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ADFS Design Guide

Updated: December 15, 2006

Applies To: Windows Server 2003 R2

Active Directory Federation Services (ADFS) in the Microsoft® Windows Server® 2003 R2 operating system helps administrators meet federated identity management challenges. It does this by making it possible for organizations to securely share a user's identity information within an organization and across federated organizations—without creating and maintaining external trusts or forest trusts between those organizations. With ADFS, an administrator in an organization can control resources that users in that organization can access—both within that organization and at partner organizations. An administrator can also use ADFS to configure resources that users in other organizations can access. ADFS provides users with a Web-based, single-sign-on (SSO) experience when they access extranet Web sites or sites on the Internet that are accessible through federation partnerships.

For more information about how ADFS works and how to set up ADFS in a test lab, see the following resources:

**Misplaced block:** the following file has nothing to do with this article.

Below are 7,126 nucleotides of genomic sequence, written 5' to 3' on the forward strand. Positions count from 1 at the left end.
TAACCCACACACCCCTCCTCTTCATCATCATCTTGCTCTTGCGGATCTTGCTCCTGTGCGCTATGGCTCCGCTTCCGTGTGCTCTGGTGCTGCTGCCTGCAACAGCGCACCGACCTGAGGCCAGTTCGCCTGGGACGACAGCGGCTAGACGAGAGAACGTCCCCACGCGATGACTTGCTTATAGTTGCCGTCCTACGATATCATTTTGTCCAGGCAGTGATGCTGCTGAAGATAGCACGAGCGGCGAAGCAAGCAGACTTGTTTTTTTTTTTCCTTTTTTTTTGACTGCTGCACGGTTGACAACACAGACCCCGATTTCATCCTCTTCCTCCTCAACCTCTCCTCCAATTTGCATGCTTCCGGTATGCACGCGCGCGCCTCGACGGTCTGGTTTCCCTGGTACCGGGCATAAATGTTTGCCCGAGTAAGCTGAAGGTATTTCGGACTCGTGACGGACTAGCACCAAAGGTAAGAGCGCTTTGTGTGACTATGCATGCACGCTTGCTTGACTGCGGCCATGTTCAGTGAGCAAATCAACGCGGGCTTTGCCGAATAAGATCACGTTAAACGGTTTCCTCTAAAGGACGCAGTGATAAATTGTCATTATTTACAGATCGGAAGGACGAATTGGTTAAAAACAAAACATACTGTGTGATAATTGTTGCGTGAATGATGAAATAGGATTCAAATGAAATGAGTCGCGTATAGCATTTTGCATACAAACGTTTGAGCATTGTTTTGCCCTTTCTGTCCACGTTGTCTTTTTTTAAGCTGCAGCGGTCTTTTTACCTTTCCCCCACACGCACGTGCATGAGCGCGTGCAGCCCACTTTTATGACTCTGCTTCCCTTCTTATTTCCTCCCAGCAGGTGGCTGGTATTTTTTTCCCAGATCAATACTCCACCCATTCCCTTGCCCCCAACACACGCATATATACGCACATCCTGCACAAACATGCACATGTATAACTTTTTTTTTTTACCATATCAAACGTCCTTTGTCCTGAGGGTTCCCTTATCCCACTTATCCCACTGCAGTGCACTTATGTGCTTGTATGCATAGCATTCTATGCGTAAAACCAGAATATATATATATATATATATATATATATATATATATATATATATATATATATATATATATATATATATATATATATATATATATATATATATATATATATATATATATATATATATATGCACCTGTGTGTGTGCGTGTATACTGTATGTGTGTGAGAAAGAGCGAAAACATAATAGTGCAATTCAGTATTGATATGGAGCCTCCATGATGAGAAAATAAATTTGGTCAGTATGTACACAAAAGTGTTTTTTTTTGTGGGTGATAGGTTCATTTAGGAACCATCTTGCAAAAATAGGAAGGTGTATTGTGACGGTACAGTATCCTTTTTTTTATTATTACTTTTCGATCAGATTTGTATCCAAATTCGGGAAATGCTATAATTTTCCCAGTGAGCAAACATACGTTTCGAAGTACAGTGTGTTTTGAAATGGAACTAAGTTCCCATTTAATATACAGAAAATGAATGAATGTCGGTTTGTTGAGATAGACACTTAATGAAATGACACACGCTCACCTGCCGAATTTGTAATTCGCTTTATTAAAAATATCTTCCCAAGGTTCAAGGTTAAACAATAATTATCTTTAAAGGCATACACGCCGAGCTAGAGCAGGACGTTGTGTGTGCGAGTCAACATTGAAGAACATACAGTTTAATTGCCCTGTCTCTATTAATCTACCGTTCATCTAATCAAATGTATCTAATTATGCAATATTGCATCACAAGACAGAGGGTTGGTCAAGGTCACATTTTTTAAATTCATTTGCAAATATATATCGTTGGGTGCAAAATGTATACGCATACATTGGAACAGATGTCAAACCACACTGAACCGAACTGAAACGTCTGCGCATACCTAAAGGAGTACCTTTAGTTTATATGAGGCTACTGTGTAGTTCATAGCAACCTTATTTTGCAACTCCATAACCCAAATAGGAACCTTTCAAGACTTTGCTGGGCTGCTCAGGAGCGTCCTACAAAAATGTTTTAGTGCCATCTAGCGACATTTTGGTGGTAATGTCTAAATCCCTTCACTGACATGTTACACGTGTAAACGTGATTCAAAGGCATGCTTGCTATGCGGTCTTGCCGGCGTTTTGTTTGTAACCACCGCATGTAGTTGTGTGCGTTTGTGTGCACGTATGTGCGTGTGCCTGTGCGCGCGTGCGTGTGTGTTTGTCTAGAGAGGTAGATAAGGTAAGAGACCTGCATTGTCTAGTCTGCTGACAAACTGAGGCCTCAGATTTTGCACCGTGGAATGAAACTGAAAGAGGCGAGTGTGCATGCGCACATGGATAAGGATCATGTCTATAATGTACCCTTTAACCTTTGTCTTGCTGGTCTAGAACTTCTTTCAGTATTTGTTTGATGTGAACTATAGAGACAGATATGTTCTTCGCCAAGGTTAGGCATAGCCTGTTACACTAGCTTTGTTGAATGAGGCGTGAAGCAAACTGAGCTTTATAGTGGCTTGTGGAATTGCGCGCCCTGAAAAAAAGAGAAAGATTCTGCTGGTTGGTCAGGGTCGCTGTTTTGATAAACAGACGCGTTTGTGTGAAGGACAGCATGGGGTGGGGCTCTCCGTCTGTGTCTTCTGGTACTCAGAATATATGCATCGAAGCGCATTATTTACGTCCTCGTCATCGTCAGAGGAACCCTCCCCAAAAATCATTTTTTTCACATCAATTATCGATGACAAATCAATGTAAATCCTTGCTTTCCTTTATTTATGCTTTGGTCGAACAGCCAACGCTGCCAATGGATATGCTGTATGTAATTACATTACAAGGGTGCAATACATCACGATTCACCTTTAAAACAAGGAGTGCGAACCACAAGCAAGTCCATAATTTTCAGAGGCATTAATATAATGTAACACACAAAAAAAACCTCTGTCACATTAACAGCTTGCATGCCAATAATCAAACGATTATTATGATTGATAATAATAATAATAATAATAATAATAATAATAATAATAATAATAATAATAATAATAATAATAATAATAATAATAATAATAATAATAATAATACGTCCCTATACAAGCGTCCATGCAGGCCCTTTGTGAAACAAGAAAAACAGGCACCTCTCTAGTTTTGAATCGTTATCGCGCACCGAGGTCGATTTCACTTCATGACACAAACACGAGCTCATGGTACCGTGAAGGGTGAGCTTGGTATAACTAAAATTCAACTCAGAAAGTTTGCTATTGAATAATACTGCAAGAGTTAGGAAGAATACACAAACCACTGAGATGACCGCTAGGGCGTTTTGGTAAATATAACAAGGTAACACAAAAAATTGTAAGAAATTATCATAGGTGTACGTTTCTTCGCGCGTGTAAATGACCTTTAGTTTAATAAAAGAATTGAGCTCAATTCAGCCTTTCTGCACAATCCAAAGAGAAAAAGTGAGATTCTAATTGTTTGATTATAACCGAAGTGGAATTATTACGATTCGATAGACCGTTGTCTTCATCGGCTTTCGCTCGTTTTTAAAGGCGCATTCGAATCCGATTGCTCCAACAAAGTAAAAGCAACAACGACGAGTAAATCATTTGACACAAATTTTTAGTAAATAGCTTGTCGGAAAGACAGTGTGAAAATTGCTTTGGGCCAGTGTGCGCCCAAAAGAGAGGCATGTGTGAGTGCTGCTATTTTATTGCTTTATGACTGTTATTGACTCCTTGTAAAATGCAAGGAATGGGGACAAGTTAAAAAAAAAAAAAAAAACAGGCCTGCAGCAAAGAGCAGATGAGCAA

About this guide

This guide provides recommendations to help you plan a new deployment of ADFS, based on the requirements of your organization and the particular design that you want to create. This guide is intended for use by an infrastructure specialist or system architect. It highlights your main decision points as you plan your ADFS deployment. Before you read this guide, you should have a good understanding of how ADFS works on a functional level. You should also have a good understanding of the organizational requirements that will be reflected in your ADFS design.

This guide describes a set of deployment goals that are based on three primary ADFS designs, and the guide helps you decide the most appropriate design for your environment. You can use these deployment goals to form one of the following comprehensive ADFS designs or a custom design that meets the needs of your environment:

  • Federated Web SSO to support business-to-business (B2B) scenarios and to support collaboration between business units with independent forests

  • Federated Web SSO with Forest Trust to support business-to-employee (B2E) scenarios

  • Web SSO to support customer access to applications in business-to-consumer (B2C) scenarios

For each design, you will find guidelines for gathering required data about your environment. You can then use these guidelines to plan and design your ADFS deployment. After you read this guide and finish gathering, documenting, and mapping your organization's requirements, you will have the information necessary to begin deploying ADFS using the guidance in the ADFS Deployment Guide.

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